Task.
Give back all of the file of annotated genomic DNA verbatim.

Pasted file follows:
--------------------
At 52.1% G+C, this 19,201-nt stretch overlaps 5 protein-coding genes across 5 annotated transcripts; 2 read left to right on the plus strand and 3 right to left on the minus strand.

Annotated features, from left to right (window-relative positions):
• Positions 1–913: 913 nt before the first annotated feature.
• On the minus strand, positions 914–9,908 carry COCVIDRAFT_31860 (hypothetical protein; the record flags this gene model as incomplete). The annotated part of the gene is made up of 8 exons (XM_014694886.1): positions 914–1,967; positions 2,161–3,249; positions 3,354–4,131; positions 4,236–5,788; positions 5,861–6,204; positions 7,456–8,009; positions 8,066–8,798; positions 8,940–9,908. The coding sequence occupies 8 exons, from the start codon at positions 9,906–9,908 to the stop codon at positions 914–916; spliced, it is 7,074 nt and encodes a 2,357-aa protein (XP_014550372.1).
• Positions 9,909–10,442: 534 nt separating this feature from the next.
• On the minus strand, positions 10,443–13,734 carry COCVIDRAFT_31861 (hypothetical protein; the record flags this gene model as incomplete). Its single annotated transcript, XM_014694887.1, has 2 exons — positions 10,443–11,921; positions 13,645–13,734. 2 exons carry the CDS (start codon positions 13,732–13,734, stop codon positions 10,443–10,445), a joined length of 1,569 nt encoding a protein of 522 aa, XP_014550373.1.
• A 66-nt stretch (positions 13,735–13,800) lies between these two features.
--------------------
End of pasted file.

At 52.1% G+C, this 19,201-nt stretch overlaps 5 protein-coding genes across 5 annotated transcripts; 2 read left to right on the plus strand and 3 right to left on the minus strand.

Annotated features, from left to right (window-relative positions):
• Positions 1–913: 913 nt before the first annotated feature.
• On the minus strand, positions 914–9,908 carry COCVIDRAFT_31860 (hypothetical protein; the record flags this gene model as incomplete). The annotated part of the gene is made up of 8 exons (XM_014694886.1): positions 914–1,967; positions 2,161–3,249; positions 3,354–4,131; positions 4,236–5,788; positions 5,861–6,204; positions 7,456–8,009; positions 8,066–8,798; positions 8,940–9,908. The coding sequence occupies 8 exons, from the start codon at positions 9,906–9,908 to the stop codon at positions 914–916; spliced, it is 7,074 nt and encodes a 2,357-aa protein (XP_014550372.1).
• Positions 9,909–10,442: 534 nt separating this feature from the next.
• On the minus strand, positions 10,443–13,734 carry COCVIDRAFT_31861 (hypothetical protein; the record flags this gene model as incomplete). Its single annotated transcript, XM_014694887.1, has 2 exons — positions 10,443–11,921; positions 13,645–13,734. 2 exons carry the CDS (start codon positions 13,732–13,734, stop codon positions 10,443–10,445), a joined length of 1,569 nt encoding a protein of 522 aa, XP_014550373.1.
• A 66-nt stretch (positions 13,735–13,800) lies between these two features.